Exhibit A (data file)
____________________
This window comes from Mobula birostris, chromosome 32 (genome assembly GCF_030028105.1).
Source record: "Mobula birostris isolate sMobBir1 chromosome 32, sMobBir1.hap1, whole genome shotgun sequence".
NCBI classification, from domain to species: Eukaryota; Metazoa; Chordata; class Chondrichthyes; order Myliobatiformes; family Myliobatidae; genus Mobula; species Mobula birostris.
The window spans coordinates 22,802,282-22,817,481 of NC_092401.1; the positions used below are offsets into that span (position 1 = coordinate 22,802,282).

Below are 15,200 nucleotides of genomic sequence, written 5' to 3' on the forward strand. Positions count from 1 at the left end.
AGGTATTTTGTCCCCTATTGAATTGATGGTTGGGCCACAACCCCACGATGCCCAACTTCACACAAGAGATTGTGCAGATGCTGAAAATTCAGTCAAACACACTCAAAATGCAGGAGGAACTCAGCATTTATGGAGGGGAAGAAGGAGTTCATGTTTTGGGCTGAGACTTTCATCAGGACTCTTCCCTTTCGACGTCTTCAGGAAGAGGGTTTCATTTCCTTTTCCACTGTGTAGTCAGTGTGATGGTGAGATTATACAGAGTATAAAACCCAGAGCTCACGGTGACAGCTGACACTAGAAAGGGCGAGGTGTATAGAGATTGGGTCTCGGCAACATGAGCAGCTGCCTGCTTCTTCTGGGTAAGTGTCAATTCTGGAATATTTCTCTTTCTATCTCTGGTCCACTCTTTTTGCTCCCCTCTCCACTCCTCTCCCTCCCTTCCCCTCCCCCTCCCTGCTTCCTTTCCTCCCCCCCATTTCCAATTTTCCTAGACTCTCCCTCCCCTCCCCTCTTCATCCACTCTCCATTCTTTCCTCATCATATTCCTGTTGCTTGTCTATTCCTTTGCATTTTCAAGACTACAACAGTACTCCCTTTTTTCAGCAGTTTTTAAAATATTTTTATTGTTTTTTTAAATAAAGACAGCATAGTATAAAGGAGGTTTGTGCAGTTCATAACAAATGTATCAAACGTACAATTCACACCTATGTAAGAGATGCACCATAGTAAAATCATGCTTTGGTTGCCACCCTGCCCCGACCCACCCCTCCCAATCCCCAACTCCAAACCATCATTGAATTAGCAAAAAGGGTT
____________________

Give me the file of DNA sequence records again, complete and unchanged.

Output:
This window comes from Mobula birostris, chromosome 32 (genome assembly GCF_030028105.1).
Source record: "Mobula birostris isolate sMobBir1 chromosome 32, sMobBir1.hap1, whole genome shotgun sequence".
NCBI classification, from domain to species: Eukaryota; Metazoa; Chordata; class Chondrichthyes; order Myliobatiformes; family Myliobatidae; genus Mobula; species Mobula birostris.
The window spans coordinates 22,802,282-22,817,481 of NC_092401.1; the positions used below are offsets into that span (position 1 = coordinate 22,802,282).

Below are 15,200 nucleotides of genomic sequence, written 5' to 3' on the forward strand. Positions count from 1 at the left end.
AGGTATTTTGTCCCCTATTGAATTGATGGTTGGGCCACAACCCCACGATGCCCAACTTCACACAAGAGATTGTGCAGATGCTGAAAATTCAGTCAAACACACTCAAAATGCAGGAGGAACTCAGCATTTATGGAGGGGAAGAAGGAGTTCATGTTTTGGGCTGAGACTTTCATCAGGACTCTTCCCTTTCGACGTCTTCAGGAAGAGGGTTTCATTTCCTTTTCCACTGTGTAGTCAGTGTGATGGTGAGATTATACAGAGTATAAAACCCAGAGCTCACGGTGACAGCTGACACTAGAAAGGGCGAGGTGTATAGAGATTGGGTCTCGGCAACATGAGCAGCTGCCTGCTTCTTCTGGGTAAGTGTCAATTCTGGAATATTTCTCTTTCTATCTCTGGTCCACTCTTTTTGCTCCCCTCTCCACTCCTCTCCCTCCCTTCCCCTCCCCCTCCCTGCTTCCTTTCCTCCCCCCCATTTCCAATTTTCCTAGACTCTCCCTCCCCTCCCCTCTTCATCCACTCTCCATTCTTTCCTCATCATATTCCTGTTGCTTGTCTATTCCTTTGCATTTTCAAGACTACAACAGTACTCCCTTTTTTCAGCAGTTTTTAAAATATTTTTATTGTTTTTTTAAATAAAGACAGCATAGTATAAAGGAGGTTTGTGCAGTTCATAACAAATGTATCAAACGTACAATTCACACCTATGTAAGAGATGCACCATAGTAAAATCATGCTTTGGTTGCCACCCTGCCCCGACCCACCCCTCCCAATCCCCAACTCCAAACCATCATTGAATTAGCAAAAAGGGTT